Jackson State University
||This article contains wording that promotes the subject in a subjective manner without imparting real information. (April 2012)|
|Jackson State University|
Jackson State College
|Motto||"Challenging Minds, Changing Lives"|
|Established||October 23, 1877|
|Endowment||US $49 million|
|Location||Jackson, Mississippi, United States
|Colors||Navy Blue and White
|Athletics||NCAA Division I|
Jackson State University (Jackson State, or JSU) is a historically black university in Jackson, Mississippi, United States. Founded in 1877 in Natchez, Mississippi as Natchez Seminary by the American Baptist Home Mission Society of New York, the Society moved the school to Jackson in 1882, renaming it Jackson College, and developed its present campus in 1902. It became a state-supported public institution in 1940, and it is a member of the Thurgood Marshall College Fund.
- 1 History
- 2 Campus
- 3 Academics
- 4 Student activities
- 5 Notable alumni
- 6 See also
- 7 References
- 8 External links
Jackson State University started as Natchez Seminary, a private school, under the auspices of the American Baptist Home Mission Society of New York, to educate Mississippi's newly freed and underprivileged blacks.
- 1877: Operated for 63 years as a private church school beginning with only twenty students. Inman Edward Page was the only black member of the original faculty.
- 1882: The decision was made to purchase the fifty-two-acre J.A.P. Campbell estate in North Jackson, Mississippi. In 1883, the Society moved the school to Jackson, to the site where Millsaps College now stands. A part of this transition was the renaming of the school to Jackson College in recognition of the institution’s new, central location in the City of Jackson. Natchez Seminary soon relocated from its site in north Jackson to a tract of land in the southwest section of the city.
- In 1902, construction on the present campus's site began.
- In 1924, the first bachelor’s degree was awarded. During this period, the major educational activities were directed toward teacher education for in-service teachers.
- When the American Baptist Home Mission Society withdrew its support from the institution in 1934, A new board of trustees was organized that kept the school open. On May 30, 1938, control of the Board of Trustees was transferred to Jackson College, Incorporated.
- In 1940, the school was transferred from the private control of the church to the state education system and renamed Mississippi Negro Training School. Initially, the school had been specifically designated by the state to train rural and elementary teachers. In 1942, the Board of Trustees expanded the curriculum to a full four-year teacher education program, culminating in the Bachelor of Science Degree in Education. In May 1944, the first four-year graduating class under state support received their degrees. In 1944, Mississippi Negro Training School was renamed Jackson College for Negro Teachers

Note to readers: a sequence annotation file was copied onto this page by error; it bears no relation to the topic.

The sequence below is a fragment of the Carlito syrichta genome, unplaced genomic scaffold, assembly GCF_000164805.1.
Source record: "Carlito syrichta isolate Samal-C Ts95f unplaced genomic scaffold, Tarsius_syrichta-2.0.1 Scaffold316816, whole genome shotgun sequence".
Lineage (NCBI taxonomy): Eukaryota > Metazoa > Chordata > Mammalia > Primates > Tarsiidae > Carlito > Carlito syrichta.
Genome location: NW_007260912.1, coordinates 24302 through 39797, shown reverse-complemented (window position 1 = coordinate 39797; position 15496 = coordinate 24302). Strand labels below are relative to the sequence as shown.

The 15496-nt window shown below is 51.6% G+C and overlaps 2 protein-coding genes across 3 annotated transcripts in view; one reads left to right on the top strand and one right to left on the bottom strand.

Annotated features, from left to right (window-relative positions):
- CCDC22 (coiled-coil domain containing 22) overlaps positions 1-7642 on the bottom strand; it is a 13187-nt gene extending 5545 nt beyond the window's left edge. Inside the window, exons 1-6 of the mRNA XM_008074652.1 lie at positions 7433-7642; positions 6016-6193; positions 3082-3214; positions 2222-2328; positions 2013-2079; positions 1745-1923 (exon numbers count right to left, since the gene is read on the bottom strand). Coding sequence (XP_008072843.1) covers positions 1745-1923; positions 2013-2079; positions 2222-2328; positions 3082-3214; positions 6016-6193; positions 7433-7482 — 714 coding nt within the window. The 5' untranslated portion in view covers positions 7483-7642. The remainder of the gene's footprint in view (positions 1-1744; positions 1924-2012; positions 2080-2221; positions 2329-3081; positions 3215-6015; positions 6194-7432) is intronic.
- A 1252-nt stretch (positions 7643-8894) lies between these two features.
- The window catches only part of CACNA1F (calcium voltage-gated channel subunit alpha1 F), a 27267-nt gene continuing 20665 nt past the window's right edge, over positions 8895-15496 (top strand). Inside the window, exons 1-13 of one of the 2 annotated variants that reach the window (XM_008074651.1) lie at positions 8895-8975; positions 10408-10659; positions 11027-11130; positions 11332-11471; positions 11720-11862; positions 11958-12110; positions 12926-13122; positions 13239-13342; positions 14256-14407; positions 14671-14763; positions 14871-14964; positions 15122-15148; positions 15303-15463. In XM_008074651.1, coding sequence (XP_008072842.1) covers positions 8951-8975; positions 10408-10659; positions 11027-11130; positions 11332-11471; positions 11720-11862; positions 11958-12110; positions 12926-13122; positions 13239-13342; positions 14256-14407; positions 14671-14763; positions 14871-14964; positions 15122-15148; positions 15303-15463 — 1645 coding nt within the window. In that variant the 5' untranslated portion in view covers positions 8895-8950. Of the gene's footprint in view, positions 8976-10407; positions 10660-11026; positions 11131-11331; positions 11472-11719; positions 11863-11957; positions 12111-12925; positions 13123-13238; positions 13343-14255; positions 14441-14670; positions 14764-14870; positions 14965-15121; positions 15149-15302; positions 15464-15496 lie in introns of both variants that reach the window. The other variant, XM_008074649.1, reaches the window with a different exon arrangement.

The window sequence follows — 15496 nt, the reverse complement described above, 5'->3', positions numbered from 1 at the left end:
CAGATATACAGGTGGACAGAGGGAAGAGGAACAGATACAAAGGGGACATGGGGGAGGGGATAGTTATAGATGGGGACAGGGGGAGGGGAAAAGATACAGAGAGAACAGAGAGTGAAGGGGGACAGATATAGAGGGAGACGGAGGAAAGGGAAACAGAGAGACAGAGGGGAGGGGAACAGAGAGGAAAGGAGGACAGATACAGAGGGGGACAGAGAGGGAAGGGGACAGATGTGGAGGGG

- In 1953, the Division of Graduate Studies was organized during the Summer and the program of Liberal Arts started in the fall of that year. In 1956, Jackson College for Negro Teachers was renamed Jackson State College.
- During the late 1960s, the entire curriculum was reorganized and the following schools were established: the Schools of Liberal Studies, Education, Science and Technology, Business and Economics and the Graduate School.
- On 14 May 1970, two black young men (one, a student at Jackson State, and the other was not) were shot and killed (and 12 wounded) by state police during anti-Vietnam War protests in the Jackson State killings. Four hundred pieces of buckshot had struck the woman's dormitory. Howard Zinn reports a local grand jury found the attack justified.
- On March 15, 1974, Jackson State College was designated Jackson State University. Jackson State College gained university status in accordance with the expanded breadth and quality of its faculty and academic programs. From 1967-1977, the faculty, staff, and students tripled in size and the number of faculty members with graduate degrees increased eightfold. In 1979, the University was officially designated the state’s Urban University by the Board of Trustees, State Institutions of Higher Learning. The 1970s for Jackson State was the initial period of unparalled growth and success that structured it into the distinctive university that it is today.
- In the late 1980s, the University and its surrounding community was enriched through the expansion of the Universities Center; the establishment of the West Jackson Community Development Corporation to improve blighted housing around the campus; the organization of a Staff Senate; and the creation of a Center for Professional Development and the Center for Technology Transfer.